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Covert Recycling Mission - a Sommelier's Pitfall

Covert Recycling Mission - a Sommelier's Pitfall

Covert Recycling Mission - a Sommelier's Pitfall

Covert Recycling Missions - a Sommelier's Pitfall

Today was cleaning and bottle recycling day.
Like any other person I take a day off and do those chores that need to be done and bottle recycling is one of them.
The difference is that as a Sommelier I have a lot of bottles and that means a lot of trips to the recycling place.

In our village we are the only English speakers and also just happen to run a B&B where people enjoy a beverage or two outside in the evening.
This in itself leads to a few trips to the recycling "dome" but throw in me, a Sommelier, who holds tasting classes in people's homes and the end result is a LOT of bottles that yours truly has to deal with.
To say that I get some funny looks from the locals is an understatement.

French eyebrows are well and truly raised when someone comes to the door mid-morning and sees me with open wine bottles on the table, tasting.
The people at the supermarket eye me suspiciously when I go through the check out with 36 bottles of wine on a Monday morning (a last minute tasting!).
Or maybe it's the jeans, I don't dress like a Sommelier, yes that's what it is.

The French don't really get it, the amount of bottles thing.
Sure they have a glass of wine or two but rarely more and although every village has a large colored bottle recycling "dome", a trip there is maybe a bi-weekly event and even then the quantity pales in comparison to what I take there.

It's probably one of the only pitfalls of being a freelance Sommelier and not working in a bar, restaurant or hotel - I can't hide, I have to hide my own dirty work.

Covert Recycling Missions - a Sommelier's Pitfall

Covert Recycling Mission in progress!

A couple of weeks ago I had some back-to-back wine tasting events and I generously offered my services as garbage girl, to take the bottles to the recycling. Why not? It was on my way home anyway.
So with a car load of dirty glasses and empty bottles off I went, chinking my way down the road.
When I turned up at the recycling "dome" in my village at 4.30 on a Thursday afternoon it was, for some reason, a busy place and I was dreading opening the back of the car as it smelt like a brewery.
Thankfully, I wasn't stopped by a Gendarme on the way back, even though I hadn't been drinking (I never do when I work).

So, out I got in all my well-dressed Sommelier finery, including a few well-placed wine splashes on my white blouse (I will never learn).
I was there for a long time inserting bottle after bottle into the dome, feeding it.
What they thought I can only guess but they were definitely "looking" as only locals can.

Imagine my surprise when, doing exactly the same thing the next day, some of those same people drove past; rubber necking and jaws agape.
They are now certain that I am an alcoholic and that’s how I’m going to be known from here on.

To be honest, the concept of anything other than a restaurant Sommelier or sales Sommelier isn't anything most of the people around here can get to grips with so as a freelance Sommelier I'm at a bit of a disadvantage to begin with.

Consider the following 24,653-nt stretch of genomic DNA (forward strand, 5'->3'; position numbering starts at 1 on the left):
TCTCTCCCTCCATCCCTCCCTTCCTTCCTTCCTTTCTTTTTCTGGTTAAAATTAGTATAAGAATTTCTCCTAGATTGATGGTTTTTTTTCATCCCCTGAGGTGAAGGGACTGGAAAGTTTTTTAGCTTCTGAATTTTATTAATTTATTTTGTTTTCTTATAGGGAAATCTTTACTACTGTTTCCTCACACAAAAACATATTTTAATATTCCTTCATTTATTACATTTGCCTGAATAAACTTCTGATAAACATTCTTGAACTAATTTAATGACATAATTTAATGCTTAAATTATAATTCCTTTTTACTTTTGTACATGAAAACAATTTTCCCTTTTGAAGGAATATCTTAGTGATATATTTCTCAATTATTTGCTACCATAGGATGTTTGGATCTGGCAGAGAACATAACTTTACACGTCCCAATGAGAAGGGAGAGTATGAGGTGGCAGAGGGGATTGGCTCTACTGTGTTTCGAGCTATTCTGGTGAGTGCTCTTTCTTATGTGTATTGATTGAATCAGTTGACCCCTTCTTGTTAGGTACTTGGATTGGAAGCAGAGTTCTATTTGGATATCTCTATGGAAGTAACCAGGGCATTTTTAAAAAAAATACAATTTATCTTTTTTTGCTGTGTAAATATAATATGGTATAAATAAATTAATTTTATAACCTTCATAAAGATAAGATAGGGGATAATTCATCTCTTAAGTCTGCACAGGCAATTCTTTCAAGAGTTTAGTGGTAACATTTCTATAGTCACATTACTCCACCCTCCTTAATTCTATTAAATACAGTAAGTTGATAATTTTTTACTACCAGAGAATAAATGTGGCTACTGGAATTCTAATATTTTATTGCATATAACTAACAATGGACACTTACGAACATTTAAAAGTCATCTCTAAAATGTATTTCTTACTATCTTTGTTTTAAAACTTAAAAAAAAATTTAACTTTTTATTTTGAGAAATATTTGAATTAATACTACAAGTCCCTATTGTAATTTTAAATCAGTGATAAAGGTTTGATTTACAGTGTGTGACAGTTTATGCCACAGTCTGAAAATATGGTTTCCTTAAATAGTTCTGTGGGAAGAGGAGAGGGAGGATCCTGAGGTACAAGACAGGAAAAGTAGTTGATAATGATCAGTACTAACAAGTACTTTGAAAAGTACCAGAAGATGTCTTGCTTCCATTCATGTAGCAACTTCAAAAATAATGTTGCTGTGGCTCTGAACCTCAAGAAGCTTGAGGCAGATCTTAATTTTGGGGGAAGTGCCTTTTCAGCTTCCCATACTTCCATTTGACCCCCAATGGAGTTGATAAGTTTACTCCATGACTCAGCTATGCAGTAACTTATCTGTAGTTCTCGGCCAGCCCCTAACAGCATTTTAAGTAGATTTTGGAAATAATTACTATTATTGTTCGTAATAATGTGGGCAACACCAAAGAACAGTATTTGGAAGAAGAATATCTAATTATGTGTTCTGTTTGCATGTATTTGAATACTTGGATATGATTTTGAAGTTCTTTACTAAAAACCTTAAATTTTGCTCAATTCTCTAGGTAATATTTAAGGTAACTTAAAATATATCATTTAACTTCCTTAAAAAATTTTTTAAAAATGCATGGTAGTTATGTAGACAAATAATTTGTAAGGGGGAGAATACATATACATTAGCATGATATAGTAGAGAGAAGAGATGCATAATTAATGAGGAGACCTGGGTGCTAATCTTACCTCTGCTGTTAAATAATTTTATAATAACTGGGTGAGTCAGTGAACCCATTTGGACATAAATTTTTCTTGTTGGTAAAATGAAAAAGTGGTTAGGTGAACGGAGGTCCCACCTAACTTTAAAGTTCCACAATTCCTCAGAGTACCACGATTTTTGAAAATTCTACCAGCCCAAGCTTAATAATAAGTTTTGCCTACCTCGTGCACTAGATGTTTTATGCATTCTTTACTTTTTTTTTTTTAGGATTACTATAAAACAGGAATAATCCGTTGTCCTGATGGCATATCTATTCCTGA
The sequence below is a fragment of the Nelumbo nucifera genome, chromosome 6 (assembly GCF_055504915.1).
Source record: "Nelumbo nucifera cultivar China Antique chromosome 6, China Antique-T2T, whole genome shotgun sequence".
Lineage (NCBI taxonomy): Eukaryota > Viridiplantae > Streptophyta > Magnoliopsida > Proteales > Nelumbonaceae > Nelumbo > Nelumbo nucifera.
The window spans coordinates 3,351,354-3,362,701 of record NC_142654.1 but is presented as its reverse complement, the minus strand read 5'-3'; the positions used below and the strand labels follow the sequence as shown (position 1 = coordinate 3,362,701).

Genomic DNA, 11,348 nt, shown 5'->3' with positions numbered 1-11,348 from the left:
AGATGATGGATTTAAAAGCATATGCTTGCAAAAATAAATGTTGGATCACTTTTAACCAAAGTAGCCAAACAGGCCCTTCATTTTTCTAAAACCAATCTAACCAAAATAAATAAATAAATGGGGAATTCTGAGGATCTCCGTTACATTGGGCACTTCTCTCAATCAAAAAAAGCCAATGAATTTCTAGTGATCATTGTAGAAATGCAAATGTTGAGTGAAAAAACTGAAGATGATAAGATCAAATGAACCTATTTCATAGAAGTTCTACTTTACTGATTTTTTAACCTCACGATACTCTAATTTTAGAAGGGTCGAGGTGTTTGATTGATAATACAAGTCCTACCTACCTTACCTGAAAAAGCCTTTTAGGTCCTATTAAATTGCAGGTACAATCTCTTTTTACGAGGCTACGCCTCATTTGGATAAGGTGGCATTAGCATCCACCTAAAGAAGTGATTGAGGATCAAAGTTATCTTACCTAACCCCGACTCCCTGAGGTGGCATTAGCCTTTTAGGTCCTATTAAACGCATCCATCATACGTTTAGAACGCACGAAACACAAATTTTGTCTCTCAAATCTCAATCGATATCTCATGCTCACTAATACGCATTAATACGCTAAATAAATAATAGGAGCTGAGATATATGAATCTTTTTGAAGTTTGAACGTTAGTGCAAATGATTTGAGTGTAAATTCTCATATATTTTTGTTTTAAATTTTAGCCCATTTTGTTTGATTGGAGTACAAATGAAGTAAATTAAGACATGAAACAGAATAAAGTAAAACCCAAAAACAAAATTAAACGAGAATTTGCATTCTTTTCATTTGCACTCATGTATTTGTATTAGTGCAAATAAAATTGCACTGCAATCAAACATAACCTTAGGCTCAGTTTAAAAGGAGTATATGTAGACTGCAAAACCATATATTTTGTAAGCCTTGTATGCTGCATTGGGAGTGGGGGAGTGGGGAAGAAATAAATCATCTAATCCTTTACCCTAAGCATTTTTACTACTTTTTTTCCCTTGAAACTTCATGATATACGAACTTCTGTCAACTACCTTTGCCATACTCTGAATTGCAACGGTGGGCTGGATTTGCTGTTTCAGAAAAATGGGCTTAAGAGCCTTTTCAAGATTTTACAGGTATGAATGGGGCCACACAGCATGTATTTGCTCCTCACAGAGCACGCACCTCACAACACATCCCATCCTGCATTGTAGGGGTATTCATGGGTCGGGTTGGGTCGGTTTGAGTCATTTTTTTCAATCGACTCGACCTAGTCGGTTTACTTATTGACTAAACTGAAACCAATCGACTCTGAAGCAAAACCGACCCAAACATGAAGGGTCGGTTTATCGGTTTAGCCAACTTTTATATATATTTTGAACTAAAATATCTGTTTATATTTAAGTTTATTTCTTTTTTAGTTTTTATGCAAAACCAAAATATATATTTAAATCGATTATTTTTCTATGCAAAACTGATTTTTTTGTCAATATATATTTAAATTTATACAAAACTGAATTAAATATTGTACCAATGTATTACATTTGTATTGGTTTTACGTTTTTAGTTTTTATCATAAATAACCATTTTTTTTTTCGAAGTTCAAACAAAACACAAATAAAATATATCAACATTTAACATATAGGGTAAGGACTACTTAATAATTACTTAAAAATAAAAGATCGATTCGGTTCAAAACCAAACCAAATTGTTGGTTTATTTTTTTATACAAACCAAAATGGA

Those I have educated, get it, but the others and especially those around the recycling dome don’t and it's funny to watch their faces and not say anything other than to give the "who me?" look while smiling sweetly.
They are a curious bunch so I'm sure it won't take long before they ask me what the deal is or slip me a piece of paper with the number for the local AA meeting.

I don't just go to the "dome" anymore, it's a carefully choreographed maneuver, a covert recycling operation, a mission.

I go at lunchtime when I am certain no one will be there (they take lunch very seriously here in France) and today I looked like a navvy in old paint covered jeans, fleece and trainers. Certainly not something that the French ladies in my village would ever do.

Once sure that no one was around I hopped out of the car, deftly man handled the recycling carton as close as I could to the dome and started feeding the beast.
“Come on, come on hurry up.” I was thinking. “Could it take any longer?”
There's a little hole (the mouth) that allows one bottle at a time, presumably to stop people putting sinks and such-like in there.
It was like feeding a slot machine in Vegas.
Double fisting it to make it go faster and then, relax, I could see the bottom of the carton and it was all ok, I could breathe until the next time - I had gotten away with it, for now.

So, it's not all wine and painted nails as a free-lance Sommelier you know, life's never boring, even when you're taking out the garbage.

Lou Messugo
Drink This: 

After completing a Covert Recycling Mission dressed as a navvy it's only right to have a well earned Stella - in the bottle of course!

Mmmmm Stella

Comments

We only go to the dome about once a month, so when we do, we have a "few" bottles as well. Whenever it takes longer than 5 minutes to "feed the beast" (hahaha), there is definitely a feeling of amusement all around! :) Your job is the best!
www.whatupswags.com

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